Southwestern Union Conference4,300.00
Scandinavian appropriation1,404.88
Virginia Conference1,200.00
West Virginia Conference500.00
West African Mission4,038.41
West Indian Union Conference24,819.91
West Canadian Union Conference6,970.73
Russian school appropriation1,161.24
Special appropriation5,211.94
To General Conference laborers in field
    on 1909 account28,568.30
To General Conference laborers in field
    on 1908 audit2,163.59
To General Conference employees on
  1908 audit4,368.534,368.53
Educational Department2,725.67
Executive Department15,435.11
Medical Department3,029.07
Missionary Volunteer Department1,603.58
North American Foreign Department1,155.82
Publishing Department3,199.93
Sabbath School Department2,268.19
Negro Department2,476.50
Religious Liberty Department3,641.45
Fifteen-percent Fund13,684.81
General Conference session17,702.48
Harvest Ingathering campaign14,754.03
  Grand total357,532.56
Total receipts377,972.79
Total disbursements357,532.56
Receipts over disbursements$20,440.23


For Year Ending Dec. 31, 1910 GCB May 18, 1913, p. 23

Annual Offering$54,374.08
First-day Offering15,921.30
Midsummer Offering16,480.36
Missions          $72,227.96
    Less sundry items      150.4672,077.50
Harvest Ingathering,1909 31,595.48
Harvest Ingathering,1910 10,048.44
Tithe from union conferences13,725.74
Surplus tithe from conferences47,570.94
Religious Liberty donations1,623.19
Negro Department donations10,720.71
Miscellaneous sources721.68
   Grand total374,639.37
Australian Union Conference8,500.33
China Mission40,084.14
European appropriation7,957.19
Hawaiian Mission100.00
India Mission30,031.75
Korea Mission9,421.59
Mexico Mission9,565.24
Philippine Mission2,549.98
Russian school appropriation2,876.53
South African Union Conference27,536.09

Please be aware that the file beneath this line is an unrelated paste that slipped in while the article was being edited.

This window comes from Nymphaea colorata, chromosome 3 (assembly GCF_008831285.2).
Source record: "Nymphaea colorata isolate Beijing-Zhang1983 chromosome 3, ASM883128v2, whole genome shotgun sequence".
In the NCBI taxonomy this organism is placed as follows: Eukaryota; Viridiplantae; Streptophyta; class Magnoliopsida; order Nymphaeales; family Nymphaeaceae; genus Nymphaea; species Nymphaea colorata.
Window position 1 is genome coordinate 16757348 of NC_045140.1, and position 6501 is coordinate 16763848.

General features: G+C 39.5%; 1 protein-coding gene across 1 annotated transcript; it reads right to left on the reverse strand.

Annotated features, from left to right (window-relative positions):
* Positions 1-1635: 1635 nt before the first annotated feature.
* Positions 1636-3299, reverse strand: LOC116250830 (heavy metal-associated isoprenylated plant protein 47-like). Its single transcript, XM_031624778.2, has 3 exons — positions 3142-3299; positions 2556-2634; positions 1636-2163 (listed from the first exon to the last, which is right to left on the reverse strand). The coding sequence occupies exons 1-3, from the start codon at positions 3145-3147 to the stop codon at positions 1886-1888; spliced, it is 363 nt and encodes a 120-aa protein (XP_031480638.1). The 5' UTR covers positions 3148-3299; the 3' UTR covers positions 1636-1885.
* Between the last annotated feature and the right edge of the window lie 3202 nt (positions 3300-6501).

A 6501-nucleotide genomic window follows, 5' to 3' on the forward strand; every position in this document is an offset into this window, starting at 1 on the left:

South American Union Conference26,001.22
Straits Settlement701.23
Scandinavian appropriation50.92
Singapore Mission2,895.90
Japan Mission10,047.44
West Africa Mission6,337.73
West Indian Union Conference20,883.31
West Indian school1,350.00
Asiatic Division741.22
Central New England Conference310.43
Canadian Union Conference7,920.84
Chesapeake Conference888.00
East Pennsylvania Conference1,200.00
Greater New York Conference9,999.52
Maine Conference1,090.57
New Jersey Conference3,861.79
Virginia Conference1,311.00
Southeastern Union Conference8,964.14
Southern Union Conference9,986.07
Southwestern Union Conference6,531.23
West Canadian Union Conference2,930.00
Western New York Conference582.57
West Pennsylvania Conference600.00
West Virginia Conference1,260.00
Southeastern Union Conference5,567.75
Southwestern Union Conference2,533.75
Southern Union Conference14,183.50
Virginia Conference995.25
Chesapeake Conference995.25
Hillcrest school299.00
Haysmer’s office expense278.67
Haysmer’s salary and traveling expense2,598.65
Loma Linda College987.81
General Conference laborers in field,
  1909 audit4,671.92
General Conference laborers in field,
  1910 audit21,939.71
General Conference Office laborers,
  1909 audit2,507.83
Superannuated laborers in field, 1910
  1910 audit4,852.39
Educational Department       3,174.14
   Less receipts                251.952,922.19
Executive Department17,517.66
Medical Department           3,763.17
   Less receipts                669.033,094.14
Missionary Volunteer Dept    3,848.96
   Less receipts              1,044.782,804.18
North American Foreign Department2,312.14
Publishing Department        5,860.41
   Less receipts                167.335,693.08
Religious Liberty Association4,576.93
Sabbath School Department    3,817.94
   Less receipts               1,728.612,089.61
Special appropriations6,424.58
Christian education474.18
Improvements and repairs289.44
General Conference history942.68
Missionary appointees’ salaries3,001.09
Harvest Ingathering expense, 19091,002.90
Harvest Ingathering expense, 191010,048.44
Sundry accounts2,981.48
Sundry expenses1,269.81
  Grand total410,611.48
Total disbursements for year 1910410,611.48
Total receipts374,639.37
  Disbursements over receipts35,972.11
Mission Board credit balance, Jan. 1,
  Jan. 1, 191026,737.39
Jan. 1, 1911, net insolvency9,234.72
Jan. 1, 1910, a credit for operating
  Mission Board26,737.39
Jan.1, 1911, a net insolvency in
  Total shortage in operating for 1910$ 35,972.11


For Year Ending Dec. 31, 1911 GCB May 18, 1913, p. 25

Annual Offering$48,676.47
First-day Offering17,908.06
Midsummer Offering17,975.28
Sabbath-school offerings115,651.65
Harvest Ingathering32,654.45
Colored donations6,559.76